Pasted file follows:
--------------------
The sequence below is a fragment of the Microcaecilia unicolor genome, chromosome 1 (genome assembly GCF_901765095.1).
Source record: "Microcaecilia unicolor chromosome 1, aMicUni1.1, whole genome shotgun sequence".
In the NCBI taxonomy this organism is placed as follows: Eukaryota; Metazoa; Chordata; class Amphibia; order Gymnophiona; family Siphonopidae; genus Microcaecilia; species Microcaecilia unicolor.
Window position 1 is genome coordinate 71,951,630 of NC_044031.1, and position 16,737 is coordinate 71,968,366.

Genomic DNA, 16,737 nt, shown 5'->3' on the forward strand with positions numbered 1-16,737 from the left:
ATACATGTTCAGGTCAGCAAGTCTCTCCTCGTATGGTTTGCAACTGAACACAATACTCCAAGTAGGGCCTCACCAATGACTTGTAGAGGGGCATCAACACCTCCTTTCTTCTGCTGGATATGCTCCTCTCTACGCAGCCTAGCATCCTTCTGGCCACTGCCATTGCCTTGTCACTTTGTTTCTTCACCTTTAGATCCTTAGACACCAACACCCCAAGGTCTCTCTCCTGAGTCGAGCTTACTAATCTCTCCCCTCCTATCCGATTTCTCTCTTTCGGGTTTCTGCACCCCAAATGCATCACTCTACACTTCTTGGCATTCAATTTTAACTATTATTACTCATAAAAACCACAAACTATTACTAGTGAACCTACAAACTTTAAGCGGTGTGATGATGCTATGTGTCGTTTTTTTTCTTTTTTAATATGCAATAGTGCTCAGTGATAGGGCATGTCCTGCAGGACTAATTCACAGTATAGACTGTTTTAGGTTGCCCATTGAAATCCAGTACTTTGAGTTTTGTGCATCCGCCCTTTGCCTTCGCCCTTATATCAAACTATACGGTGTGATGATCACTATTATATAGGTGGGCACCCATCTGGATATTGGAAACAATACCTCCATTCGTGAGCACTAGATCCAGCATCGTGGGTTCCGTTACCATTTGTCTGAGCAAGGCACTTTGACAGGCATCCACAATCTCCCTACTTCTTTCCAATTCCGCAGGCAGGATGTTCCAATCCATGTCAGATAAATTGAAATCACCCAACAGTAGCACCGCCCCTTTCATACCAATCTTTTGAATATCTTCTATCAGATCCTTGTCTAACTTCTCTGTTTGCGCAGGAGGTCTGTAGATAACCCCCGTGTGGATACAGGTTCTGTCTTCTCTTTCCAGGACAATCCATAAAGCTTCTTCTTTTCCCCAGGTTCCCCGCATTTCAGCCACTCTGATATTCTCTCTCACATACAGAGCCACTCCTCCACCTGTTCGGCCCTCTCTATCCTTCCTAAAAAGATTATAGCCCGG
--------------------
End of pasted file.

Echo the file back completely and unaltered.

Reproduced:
The sequence below is a fragment of the Microcaecilia unicolor genome, chromosome 1 (genome assembly GCF_901765095.1).
Source record: "Microcaecilia unicolor chromosome 1, aMicUni1.1, whole genome shotgun sequence".
In the NCBI taxonomy this organism is placed as follows: Eukaryota; Metazoa; Chordata; class Amphibia; order Gymnophiona; family Siphonopidae; genus Microcaecilia; species Microcaecilia unicolor.
Window position 1 is genome coordinate 71,951,630 of NC_044031.1, and position 16,737 is coordinate 71,968,366.

Genomic DNA, 16,737 nt, shown 5'->3' on the forward strand with positions numbered 1-16,737 from the left:
ATACATGTTCAGGTCAGCAAGTCTCTCCTCGTATGGTTTGCAACTGAACACAATACTCCAAGTAGGGCCTCACCAATGACTTGTAGAGGGGCATCAACACCTCCTTTCTTCTGCTGGATATGCTCCTCTCTACGCAGCCTAGCATCCTTCTGGCCACTGCCATTGCCTTGTCACTTTGTTTCTTCACCTTTAGATCCTTAGACACCAACACCCCAAGGTCTCTCTCCTGAGTCGAGCTTACTAATCTCTCCCCTCCTATCCGATTTCTCTCTTTCGGGTTTCTGCACCCCAAATGCATCACTCTACACTTCTTGGCATTCAATTTTAACTATTATTACTCATAAAAACCACAAACTATTACTAGTGAACCTACAAACTTTAAGCGGTGTGATGATGCTATGTGTCGTTTTTTTTCTTTTTTAATATGCAATAGTGCTCAGTGATAGGGCATGTCCTGCAGGACTAATTCACAGTATAGACTGTTTTAGGTTGCCCATTGAAATCCAGTACTTTGAGTTTTGTGCATCCGCCCTTTGCCTTCGCCCTTATATCAAACTATACGGTGTGATGATCACTATTATATAGGTGGGCACCCATCTGGATATTGGAAACAATACCTCCATTCGTGAGCACTAGATCCAGCATCGTGGGTTCCGTTACCATTTGTCTGAGCAAGGCACTTTGACAGGCATCCACAATCTCCCTACTTCTTTCCAATTCCGCAGGCAGGATGTTCCAATCCATGTCAGATAAATTGAAATCACCCAACAGTAGCACCGCCCCTTTCATACCAATCTTTTGAATATCTTCTATCAGATCCTTGTCTAACTTCTCTGTTTGCGCAGGAGGTCTGTAGATAACCCCCGTGTGGATACAGGTTCTGTCTTCTCTTTCCAGGACAATCCATAAAGCTTCTTCTTTTCCCCAGGTTCCCCGCATTTCAGCCACTCTGATATTCTCTCTCACATACAGAGCCACTCCTCCACCTGTTCGGCCCTCTCTATCCTTCCTAAAAAGATTATAGCCCGG